Bartók blends sonata form with his famous use of Hungarian folk elements in a way that feels super natural, giving the piece a very nice sense of cohesion and legacy.

9. Arvo Pärt- Spiegel im Spiegel (Original)

Spiegel im Spiegel is German for “mirror in the mirror”, which is precisely what the entire piece is about.

Throughout the entirety of the 10 minute work, tonic triads are repeated and reflected off of each other, which ends up creating a very lulling, pleasant atmosphere.

This work, as well as much of Pärt’s body of work, is built off of a combination of numerical principles and strict diatonicism which make it a staple of minimalism for many people, although he notably did not use the term himself.

All in all, this piece’s outstanding legacy on 20th century classical music makes it a vital contribution to the list.

10. Ottorino Respighi - Sonata for Violin and Piano

Last on the list is Ottorino Respighi’s Sonata for Violin and Piano.

While Respighi is more known for his giant orchestral works, such as Pines of Rome and Fountains of Rome, he also possesses a large portfolio of equally charming chamber music.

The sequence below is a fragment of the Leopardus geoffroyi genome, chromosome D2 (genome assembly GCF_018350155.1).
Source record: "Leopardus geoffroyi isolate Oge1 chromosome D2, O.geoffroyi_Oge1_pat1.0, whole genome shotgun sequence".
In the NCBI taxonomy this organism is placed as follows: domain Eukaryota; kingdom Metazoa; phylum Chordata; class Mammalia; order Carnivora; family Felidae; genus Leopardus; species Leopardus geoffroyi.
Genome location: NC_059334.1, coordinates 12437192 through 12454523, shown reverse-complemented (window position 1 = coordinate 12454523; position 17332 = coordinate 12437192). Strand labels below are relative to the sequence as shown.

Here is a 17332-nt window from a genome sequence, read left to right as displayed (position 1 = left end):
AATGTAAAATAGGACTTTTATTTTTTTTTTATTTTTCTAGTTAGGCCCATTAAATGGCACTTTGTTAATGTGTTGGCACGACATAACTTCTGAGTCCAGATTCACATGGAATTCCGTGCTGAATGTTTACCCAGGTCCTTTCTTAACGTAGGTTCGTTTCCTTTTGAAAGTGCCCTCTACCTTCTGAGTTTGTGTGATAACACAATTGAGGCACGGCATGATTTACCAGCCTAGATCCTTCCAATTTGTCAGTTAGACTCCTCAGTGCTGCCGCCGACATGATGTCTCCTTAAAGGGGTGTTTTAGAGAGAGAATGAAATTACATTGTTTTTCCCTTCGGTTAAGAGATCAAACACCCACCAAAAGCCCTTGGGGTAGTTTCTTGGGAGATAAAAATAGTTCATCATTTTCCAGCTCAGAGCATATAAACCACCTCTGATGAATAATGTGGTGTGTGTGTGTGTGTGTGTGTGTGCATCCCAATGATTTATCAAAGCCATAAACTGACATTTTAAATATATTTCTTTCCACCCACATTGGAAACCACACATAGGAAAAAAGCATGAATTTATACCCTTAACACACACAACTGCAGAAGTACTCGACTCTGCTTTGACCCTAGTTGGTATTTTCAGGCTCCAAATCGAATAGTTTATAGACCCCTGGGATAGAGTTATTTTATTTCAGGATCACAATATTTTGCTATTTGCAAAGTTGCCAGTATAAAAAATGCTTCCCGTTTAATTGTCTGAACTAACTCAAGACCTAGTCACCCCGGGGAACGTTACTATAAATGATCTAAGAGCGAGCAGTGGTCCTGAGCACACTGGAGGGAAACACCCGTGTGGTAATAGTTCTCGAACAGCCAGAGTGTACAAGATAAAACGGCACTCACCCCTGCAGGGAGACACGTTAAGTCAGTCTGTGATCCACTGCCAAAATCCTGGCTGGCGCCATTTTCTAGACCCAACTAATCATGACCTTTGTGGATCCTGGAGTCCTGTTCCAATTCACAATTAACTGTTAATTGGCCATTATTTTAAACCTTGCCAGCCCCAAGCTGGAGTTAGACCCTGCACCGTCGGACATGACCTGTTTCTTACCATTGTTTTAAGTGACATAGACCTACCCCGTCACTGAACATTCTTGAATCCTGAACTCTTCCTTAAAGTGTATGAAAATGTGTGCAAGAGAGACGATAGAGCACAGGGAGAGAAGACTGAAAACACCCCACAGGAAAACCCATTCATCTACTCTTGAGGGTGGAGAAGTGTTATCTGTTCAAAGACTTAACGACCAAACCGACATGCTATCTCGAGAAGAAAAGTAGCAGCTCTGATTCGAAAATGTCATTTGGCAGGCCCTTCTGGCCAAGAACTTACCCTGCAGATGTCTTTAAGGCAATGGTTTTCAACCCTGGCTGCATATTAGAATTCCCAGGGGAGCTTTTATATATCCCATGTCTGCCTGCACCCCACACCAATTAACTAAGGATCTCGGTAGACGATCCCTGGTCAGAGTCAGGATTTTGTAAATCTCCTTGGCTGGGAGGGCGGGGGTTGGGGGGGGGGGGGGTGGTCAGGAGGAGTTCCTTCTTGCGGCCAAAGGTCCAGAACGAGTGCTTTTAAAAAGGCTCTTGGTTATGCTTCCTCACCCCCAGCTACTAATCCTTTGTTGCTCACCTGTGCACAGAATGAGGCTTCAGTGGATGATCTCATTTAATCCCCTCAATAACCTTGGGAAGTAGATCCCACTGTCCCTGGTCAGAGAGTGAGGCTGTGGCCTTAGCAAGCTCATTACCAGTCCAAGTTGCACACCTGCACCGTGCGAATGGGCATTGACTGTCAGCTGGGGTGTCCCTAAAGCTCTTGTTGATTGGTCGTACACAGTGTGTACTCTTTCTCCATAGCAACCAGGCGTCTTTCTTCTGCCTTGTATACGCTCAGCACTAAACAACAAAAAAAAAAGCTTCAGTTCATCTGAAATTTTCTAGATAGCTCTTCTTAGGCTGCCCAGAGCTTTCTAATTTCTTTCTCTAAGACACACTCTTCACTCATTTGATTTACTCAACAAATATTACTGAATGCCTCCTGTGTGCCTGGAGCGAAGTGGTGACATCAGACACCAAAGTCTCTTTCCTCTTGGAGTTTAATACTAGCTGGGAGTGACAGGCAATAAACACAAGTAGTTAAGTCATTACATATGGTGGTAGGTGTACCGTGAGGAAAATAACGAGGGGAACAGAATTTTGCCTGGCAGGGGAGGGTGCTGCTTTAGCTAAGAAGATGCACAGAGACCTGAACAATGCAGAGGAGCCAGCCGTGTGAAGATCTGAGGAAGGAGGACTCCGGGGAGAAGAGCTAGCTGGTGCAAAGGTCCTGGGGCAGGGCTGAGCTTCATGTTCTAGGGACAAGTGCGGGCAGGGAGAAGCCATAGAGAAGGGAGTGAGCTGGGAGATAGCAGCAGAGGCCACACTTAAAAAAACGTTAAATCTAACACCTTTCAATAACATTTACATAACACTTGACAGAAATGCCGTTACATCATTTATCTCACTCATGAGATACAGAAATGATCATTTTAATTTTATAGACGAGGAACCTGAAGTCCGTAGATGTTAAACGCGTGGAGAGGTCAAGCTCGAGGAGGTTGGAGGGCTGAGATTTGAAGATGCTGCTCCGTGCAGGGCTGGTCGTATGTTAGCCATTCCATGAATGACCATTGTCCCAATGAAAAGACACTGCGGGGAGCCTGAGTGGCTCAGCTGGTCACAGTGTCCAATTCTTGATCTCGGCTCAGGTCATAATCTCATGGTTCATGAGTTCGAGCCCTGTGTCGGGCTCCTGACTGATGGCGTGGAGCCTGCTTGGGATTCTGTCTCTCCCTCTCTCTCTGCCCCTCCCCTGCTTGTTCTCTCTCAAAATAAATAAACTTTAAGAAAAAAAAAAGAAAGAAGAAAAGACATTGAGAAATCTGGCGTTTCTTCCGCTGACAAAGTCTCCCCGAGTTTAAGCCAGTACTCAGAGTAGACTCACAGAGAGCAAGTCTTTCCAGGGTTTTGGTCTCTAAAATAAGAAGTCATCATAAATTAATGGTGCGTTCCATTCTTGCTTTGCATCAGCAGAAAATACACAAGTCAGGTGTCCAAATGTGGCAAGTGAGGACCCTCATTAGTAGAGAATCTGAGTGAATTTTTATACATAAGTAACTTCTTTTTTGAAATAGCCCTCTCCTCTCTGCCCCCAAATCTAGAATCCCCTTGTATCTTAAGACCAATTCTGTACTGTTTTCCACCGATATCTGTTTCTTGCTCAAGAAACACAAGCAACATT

This violin sonata of his brings with it many characteristic techniques favored by the composer, such as spread octave-based figures and a general post-romantic sense of harmony. 

However, many moments of the piece stray away from his usually lush harmonies and lean towards more unconventional approaches to harmonic rhythm, which give the piece a very nice sense of progression.


And there you go, there are 10 of the best violin sonatas.

If you’re looking for more repertoire, check out Amy Beach’s Violin Sonata, as well as Korngold’s Violin Sonata, where you’ll find some truly wonderful violin writing.

And if you're looking for general violin repertoire, click here to check out our complete overview of violin solos.

Lastly, if you're a passionate violinist looking to take your interpretations of these pieces to the next level, I highly encourage you to check out tonebase Violin.

On tonebase, you will find in-depth courses and workshops with some of the world’s top violinists, covering a wide range of subjects such as repertoire-specific lessons, violin technique, and more.

Mentors on the platform include Glenn Dicterow, Augustin Hadelich, James Ehnes, Pinchas Zukerman, and many more.

As a bonus, members receive invitations to weekly live events, a forum of fellow passionate violinists, and custom annotated scores and workbooks.

Click here to sign up for a free 14 day trial!

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Dave McLellan